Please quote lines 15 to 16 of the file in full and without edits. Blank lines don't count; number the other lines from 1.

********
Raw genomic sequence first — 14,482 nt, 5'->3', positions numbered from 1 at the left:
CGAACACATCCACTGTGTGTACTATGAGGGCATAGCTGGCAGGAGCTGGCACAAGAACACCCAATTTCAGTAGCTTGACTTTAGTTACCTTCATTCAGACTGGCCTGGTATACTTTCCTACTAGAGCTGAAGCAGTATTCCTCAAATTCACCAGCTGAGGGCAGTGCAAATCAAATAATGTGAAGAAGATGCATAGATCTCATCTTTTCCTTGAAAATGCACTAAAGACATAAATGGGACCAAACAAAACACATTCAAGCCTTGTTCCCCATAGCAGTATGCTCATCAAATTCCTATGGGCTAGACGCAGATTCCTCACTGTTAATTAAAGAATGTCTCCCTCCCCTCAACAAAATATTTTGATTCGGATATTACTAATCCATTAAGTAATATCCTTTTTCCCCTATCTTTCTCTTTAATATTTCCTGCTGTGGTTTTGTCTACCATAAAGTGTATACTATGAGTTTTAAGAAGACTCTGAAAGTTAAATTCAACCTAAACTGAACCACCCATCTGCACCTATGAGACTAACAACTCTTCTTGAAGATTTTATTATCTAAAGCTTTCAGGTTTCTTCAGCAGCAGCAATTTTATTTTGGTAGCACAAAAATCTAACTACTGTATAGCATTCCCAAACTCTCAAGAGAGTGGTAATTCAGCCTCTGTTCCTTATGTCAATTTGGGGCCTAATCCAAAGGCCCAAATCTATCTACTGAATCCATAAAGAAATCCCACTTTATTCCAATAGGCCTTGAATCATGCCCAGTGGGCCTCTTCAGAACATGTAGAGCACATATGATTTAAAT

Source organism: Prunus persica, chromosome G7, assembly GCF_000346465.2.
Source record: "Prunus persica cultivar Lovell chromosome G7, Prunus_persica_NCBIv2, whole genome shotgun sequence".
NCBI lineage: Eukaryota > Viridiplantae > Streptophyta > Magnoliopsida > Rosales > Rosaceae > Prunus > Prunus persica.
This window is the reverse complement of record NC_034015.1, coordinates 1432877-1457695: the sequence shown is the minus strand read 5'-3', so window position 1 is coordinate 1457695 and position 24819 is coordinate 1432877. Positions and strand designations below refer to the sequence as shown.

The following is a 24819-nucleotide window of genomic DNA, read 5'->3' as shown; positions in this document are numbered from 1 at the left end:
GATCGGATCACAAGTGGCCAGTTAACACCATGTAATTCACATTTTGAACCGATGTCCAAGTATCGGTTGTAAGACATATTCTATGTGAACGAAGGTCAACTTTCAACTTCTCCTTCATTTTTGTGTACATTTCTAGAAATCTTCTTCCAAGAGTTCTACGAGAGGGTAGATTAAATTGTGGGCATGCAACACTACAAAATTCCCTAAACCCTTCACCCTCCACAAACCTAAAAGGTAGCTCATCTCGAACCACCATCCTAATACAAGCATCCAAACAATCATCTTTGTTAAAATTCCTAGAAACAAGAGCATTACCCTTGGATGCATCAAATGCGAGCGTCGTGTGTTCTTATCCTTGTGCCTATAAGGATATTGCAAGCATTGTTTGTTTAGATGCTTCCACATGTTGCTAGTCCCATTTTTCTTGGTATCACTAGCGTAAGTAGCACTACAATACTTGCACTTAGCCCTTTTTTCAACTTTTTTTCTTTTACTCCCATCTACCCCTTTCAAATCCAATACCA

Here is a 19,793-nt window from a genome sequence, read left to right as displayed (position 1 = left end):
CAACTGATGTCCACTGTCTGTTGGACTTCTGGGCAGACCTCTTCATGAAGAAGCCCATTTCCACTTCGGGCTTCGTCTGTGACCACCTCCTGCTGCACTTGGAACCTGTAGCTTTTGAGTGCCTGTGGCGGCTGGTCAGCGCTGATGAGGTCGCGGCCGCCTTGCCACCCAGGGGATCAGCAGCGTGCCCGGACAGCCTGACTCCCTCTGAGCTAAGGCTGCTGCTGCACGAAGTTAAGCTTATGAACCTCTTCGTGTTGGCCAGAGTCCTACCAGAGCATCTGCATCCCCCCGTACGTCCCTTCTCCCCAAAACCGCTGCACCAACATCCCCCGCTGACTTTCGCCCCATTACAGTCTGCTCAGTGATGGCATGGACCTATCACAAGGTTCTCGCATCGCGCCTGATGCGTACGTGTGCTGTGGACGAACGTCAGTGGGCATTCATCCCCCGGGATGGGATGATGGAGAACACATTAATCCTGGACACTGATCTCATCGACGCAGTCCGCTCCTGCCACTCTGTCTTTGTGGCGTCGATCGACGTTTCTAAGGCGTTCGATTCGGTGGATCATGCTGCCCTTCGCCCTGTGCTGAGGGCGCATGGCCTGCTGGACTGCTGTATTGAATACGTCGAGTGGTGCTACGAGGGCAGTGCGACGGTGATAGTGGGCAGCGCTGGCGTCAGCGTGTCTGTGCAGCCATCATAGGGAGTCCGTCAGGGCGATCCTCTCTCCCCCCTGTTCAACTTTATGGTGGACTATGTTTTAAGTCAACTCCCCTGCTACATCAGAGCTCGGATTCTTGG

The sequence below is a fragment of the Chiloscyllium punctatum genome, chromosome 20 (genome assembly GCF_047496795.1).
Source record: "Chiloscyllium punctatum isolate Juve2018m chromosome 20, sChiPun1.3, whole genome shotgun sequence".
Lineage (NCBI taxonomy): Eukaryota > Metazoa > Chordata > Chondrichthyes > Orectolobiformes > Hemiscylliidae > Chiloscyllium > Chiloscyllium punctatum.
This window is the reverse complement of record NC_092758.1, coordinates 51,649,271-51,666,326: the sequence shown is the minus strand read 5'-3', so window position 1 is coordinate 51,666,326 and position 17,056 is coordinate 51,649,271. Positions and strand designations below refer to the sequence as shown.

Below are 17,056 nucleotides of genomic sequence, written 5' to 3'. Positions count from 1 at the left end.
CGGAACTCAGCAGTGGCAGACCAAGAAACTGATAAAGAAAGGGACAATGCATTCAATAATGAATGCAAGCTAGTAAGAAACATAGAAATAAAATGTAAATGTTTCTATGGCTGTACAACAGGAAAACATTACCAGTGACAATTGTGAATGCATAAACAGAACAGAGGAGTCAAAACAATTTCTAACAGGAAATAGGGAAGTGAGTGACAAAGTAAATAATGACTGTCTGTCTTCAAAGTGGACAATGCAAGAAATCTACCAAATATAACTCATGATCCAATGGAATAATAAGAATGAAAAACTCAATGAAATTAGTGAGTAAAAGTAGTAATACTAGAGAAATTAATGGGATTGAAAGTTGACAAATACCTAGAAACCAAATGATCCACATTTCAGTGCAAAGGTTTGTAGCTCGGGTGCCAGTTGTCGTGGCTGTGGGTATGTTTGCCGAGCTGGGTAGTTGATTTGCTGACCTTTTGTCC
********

Below are 17,056 nucleotides of genomic sequence, written 5' to 3'. Positions count from 1 at the left end.
CGGAACTCAGCAGTGGCAGACCAAGAAACTGATAAAGAAAGGGACAATGCATTCAATAATGAATGCAAGCTAGTAAGAAACATAGAAATAAAATGTAAATGTTTCTATGGCTGTACAACAGGAAAACATTACCAGTGACAATTGTGAATGCATAAACAGAACAGAGGAGTCAAAACAATTTCTAACAGGAAATAGGGAAGTGAGTGACAAAGTAAATAATGACTGTCTGTCTTCAAAGTGGACAATGCAAGAAATCTACCAAATATAACTCATGATCCAATGGAATAATAAGAATGAAAAACTCAATGAAATTAGTGAGTAAAAGTAGTAATACTAGAGAAATTAATGGGATTGAAAGTTGACAAATACCTAGAAACCAAATGATCCACATTTCAGTGCAAAGGTTTGTAGCTCGGGTGCCAGTTGTCGTGGCTGTGGGTATGTTTGCCGAGCTGGGTAGTTGATTTGCTGACCTTTTGTCC